so anyway dorese and i laughed with each other on the phone and she told me that she was going to be playing later in the day at penn station where i was arriving into the city and where i would meet lynn pitts, a member of our neo-griot workshop who was now living in new york, lynn was going to give me the key to r’s apartment up in harlem, “r” is a good friend of my daughter asante, so “r” offers to let me stay in her one bedroom apartment for the weekend. i catch the subway to harlem from penn station, after reassuring lynn that i’m ok. i stayed up until 4:30, slept for about an hour. left for the airport at 6am, dozed on the plane, have a video shoot to do before i sleep, i’m on my way to harlem now, i’m ok. i get to “r'” apartment–i would call the sister’s name but i ain’t trying to embarrass nobody and i also don’t want no unknowns breaking into her beautiful apartment. it’s like an african oasis amid harlem brownstones. from the outside it looks non-descript. as soon as you hit the vestibule, that little space between the big heavy outside front door and the big heavy inside front door, you know you are entering sacred space. there are photos and statues and artwork and walking the three flights up to the fourth floor is like coming through a natural history museum of west africa. i am enthralled. outside her door are two pairs of shoes. i enter and stand transfix. it’s like i’m a ghost. or at least an explorer entering a long ago other world. except this is here and now. and one of the first things i establish is that the wireless broadband internet is working. “r” has left a note on the small desk for me–actually a short page and a half letter. it’s beautiful. amazing. consistent with what i know of new york. how people survive. it’s an experience i wish every traveler could have. perhaps they should make hotels like this, naw, you can’t do it. this is not commercial. this is a caring circle of friends sharing with the father of a friend. i don’t think i have ever met “r” but now i know her at levels of intimacy one can only achieve by sharing someone’s living space.

i showered in her tub. walked naked through her rooms. slept in her bed. sit happily working at her desk. look at her photos carefully placed all around. drank some juice from her fridge. talked to her on the phone. looked at the books on the various book shelves. seen that she has music in the front room and in the bedroom (stevie wonder is arm’s length from her pillow). i know this woman i have never met. i am blessed to have someone share their life with me like this. i am blessed. and because of these blessings, the blessings of friends like “r,” friends whom i don’t personally know… i am grateful, in the midst of all of my “my-city’s-gone-now” sadness, i smile about the small things, the human sharing, and it is enough to sustain me for another day. i feel so blessed to be here… i’m out of time… got to run to a meeting… will write later about why i fell asleep on the subway and what all i’m doing in new york… in a minute, a luta continuakalamu

posted 5 October 2005

*   *   *   *   *’s 25 Best Selling Books



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#10 – Covenant: A Thriller  by Brandon Massey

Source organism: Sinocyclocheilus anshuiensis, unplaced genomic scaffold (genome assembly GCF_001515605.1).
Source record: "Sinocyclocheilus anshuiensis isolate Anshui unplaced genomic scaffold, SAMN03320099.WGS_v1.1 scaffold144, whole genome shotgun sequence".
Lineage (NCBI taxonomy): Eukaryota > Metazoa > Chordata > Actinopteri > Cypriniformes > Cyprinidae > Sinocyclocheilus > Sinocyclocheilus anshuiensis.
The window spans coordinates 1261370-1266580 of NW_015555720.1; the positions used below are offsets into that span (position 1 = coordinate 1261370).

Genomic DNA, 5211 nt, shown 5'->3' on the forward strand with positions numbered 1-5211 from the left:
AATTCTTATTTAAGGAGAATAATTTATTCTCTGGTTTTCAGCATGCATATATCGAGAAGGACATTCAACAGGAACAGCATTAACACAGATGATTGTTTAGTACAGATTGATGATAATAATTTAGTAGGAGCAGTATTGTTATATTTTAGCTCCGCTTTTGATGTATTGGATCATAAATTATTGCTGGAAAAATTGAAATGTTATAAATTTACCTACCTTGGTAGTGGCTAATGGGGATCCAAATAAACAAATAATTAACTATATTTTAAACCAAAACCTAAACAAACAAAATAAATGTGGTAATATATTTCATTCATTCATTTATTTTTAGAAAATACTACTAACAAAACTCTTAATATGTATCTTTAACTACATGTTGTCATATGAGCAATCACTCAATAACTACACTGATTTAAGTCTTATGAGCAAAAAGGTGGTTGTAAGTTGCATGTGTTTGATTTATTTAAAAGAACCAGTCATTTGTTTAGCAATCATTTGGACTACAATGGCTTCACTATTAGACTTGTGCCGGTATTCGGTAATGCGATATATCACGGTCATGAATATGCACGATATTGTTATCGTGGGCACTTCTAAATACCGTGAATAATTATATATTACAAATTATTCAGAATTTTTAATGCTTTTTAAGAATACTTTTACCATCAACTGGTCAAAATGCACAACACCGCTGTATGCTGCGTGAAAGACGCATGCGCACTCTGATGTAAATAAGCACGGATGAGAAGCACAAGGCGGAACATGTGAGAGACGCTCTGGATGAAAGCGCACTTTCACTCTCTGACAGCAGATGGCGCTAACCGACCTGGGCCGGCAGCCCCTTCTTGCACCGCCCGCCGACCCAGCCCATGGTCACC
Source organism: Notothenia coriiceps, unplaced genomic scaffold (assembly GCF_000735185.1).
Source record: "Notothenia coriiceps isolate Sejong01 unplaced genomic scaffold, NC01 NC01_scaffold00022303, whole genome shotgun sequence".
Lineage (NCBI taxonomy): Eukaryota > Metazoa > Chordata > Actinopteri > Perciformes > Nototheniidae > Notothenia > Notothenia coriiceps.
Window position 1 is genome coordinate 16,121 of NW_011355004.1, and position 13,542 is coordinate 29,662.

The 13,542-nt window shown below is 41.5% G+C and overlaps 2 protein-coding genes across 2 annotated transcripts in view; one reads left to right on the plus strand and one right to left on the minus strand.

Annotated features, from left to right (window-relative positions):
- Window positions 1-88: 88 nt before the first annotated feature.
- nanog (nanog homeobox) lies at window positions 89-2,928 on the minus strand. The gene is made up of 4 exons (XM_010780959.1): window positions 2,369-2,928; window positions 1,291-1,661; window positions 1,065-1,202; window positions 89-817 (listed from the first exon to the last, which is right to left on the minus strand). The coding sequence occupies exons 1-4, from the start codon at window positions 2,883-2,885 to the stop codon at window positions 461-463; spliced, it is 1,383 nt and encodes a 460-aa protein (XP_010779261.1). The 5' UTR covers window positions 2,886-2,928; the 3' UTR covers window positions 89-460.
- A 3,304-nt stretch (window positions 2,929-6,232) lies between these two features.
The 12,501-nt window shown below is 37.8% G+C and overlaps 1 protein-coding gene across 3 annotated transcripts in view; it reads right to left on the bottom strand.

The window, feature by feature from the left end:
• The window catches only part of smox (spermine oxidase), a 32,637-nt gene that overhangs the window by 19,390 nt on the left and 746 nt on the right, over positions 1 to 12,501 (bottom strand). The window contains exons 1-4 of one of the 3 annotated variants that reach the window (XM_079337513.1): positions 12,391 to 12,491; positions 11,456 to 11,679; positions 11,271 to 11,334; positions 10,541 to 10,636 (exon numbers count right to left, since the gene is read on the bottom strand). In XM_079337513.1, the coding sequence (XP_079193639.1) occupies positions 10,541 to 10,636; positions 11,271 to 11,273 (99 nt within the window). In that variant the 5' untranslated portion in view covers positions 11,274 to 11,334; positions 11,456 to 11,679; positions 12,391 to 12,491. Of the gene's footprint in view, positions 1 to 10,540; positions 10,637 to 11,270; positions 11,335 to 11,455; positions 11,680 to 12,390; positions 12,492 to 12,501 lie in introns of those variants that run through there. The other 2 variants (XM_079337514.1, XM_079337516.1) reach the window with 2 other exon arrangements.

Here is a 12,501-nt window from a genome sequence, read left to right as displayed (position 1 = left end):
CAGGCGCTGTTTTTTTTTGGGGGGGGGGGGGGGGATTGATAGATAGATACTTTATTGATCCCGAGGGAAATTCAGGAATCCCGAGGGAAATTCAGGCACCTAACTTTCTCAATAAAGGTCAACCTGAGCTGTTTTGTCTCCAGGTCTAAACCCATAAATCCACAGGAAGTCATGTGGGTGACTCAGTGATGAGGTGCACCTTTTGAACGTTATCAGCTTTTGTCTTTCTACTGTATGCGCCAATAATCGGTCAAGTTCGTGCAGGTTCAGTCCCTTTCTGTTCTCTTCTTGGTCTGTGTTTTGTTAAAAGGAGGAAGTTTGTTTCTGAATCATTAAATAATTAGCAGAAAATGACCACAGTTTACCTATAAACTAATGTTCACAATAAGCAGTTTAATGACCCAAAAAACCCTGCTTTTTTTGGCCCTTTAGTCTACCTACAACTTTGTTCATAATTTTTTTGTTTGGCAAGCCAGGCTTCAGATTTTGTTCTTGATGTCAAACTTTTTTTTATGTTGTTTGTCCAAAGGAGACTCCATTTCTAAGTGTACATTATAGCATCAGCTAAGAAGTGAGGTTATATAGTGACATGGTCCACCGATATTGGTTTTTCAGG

#11 – Diary Of A Street Diva  by Ashley and JaQuavis

#12 – Don’t Ever Tell  by Brandon Massey

#13 – For colored girls who have considered suicide  by Ntozake Shange

#14 – For the Love of Money : A Novel by Omar Tyree

#15 – Homemade Loves  by J. California Cooper

#16 – The Future Has a Past: Stories by J. California Cooper

#17 – Player Haters by Carl Weber

#18 – Purple Panties: An Anthology by Sidney Molare

#19 – Stackin’ Paper by Joy King

#20 – Children of the Street: An Inspector Darko Dawson Mystery by Kwei Quartey

#21 – The Upper Room by Mary Monroe

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#23 – Thugs And The Women Who Love Them by Wahida Clark

#24 – Married Men by Carl Weber

#25 – I Dreamt I Was in Heaven – The Rampage of the Rufus Buck Gang by Leonce Gaiter


#1 – Malcolm X: A Life of Reinvention by Manning Marable #2 – Confessions of a Video Vixen by Karrine Steffans #3 – Dear G-Spot: Straight Talk About Sex and Love by Zane #4 – Letters to a Young Brother: MANifest Your Destiny by Hill Harper #5 – Peace from Broken Pieces: How to Get Through What You’re Going Through by Iyanla Vanzant #6 – Selected Writings and Speeches of Marcus Garvey by Marcus Garvey #7 – The Ebony Cookbook: A Date with a Dish by Freda DeKnight #8 – The Isis Papers: The Keys to the Colors by Frances Cress Welsing #9 – The Mis-Education of the Negro by Carter Godwin Woodson

#10 – John Henrik Clarke and the Power of Africana History  by Ahati N. N. Toure

#11 – Fail Up: 20 Lessons on Building Success from Failure by Tavis Smiley

#12 –The New Jim Crow: Mass Incarceration in the Age of Colorblindness by Michelle Alexander

#13 – The Black Male Handbook: A Blueprint for Life by Kevin Powell

#14 – The Other Wes Moore: One Name, Two Fates by Wes Moore

#15 – Why Men Fear Marriage: The Surprising Truth Behind Why So Many Men Can’t Commit  by RM Johnson

#16 – Black Titan: A.G. Gaston and the Making of a Black American Millionaire by Carol Jenkins

#17 – Brainwashed: Challenging the Myth of Black Inferiority by Tom Burrell

#18 – A New Earth: Awakening to Your Life’s Purpose by Eckhart Tolle

#19 – John Oliver Killens: A Life of Black Literary Activism by Keith Gilyard

#20 – Alain L. Locke: The Biography of a Philosopher by Leonard Harris

#21 – Age Ain’t Nothing but a Number: Black Women Explore Midlife by Carleen Brice

#22 – 2012 Guide to Literary Agents by Chuck Sambuchino #23 – Chicken Soup for the Prisoner’s Soul by Tom Lagana #24 – 101 Things Every Boy/Young Man of Color Should Know by LaMarr Darnell Shields

#25 – Beyond the Black Lady: Sexuality and the New African American Middle Class  by Lisa B. Thompson

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Aké: The Years of Childhood

By Wole Soyinka

Aké: The Years of Childhood is a memoir of stunning beauty, humor, and perception


a lyrical account of one boy’s attempt to grasp the often irrational and hypocritical world of adults that equally repels and seduces him. Soyinka elevates brief anecdotes into history lessons, conversations into morality plays, memories into awakenings. Various cultures, religions, and languages mingled freely in the Aké of his youth, fostering endless contradictions and personalized hybrids, particularly when it comes to religion. Christian teachings, the wisdom of the ogboni, or ruling elders, and the power of ancestral spirits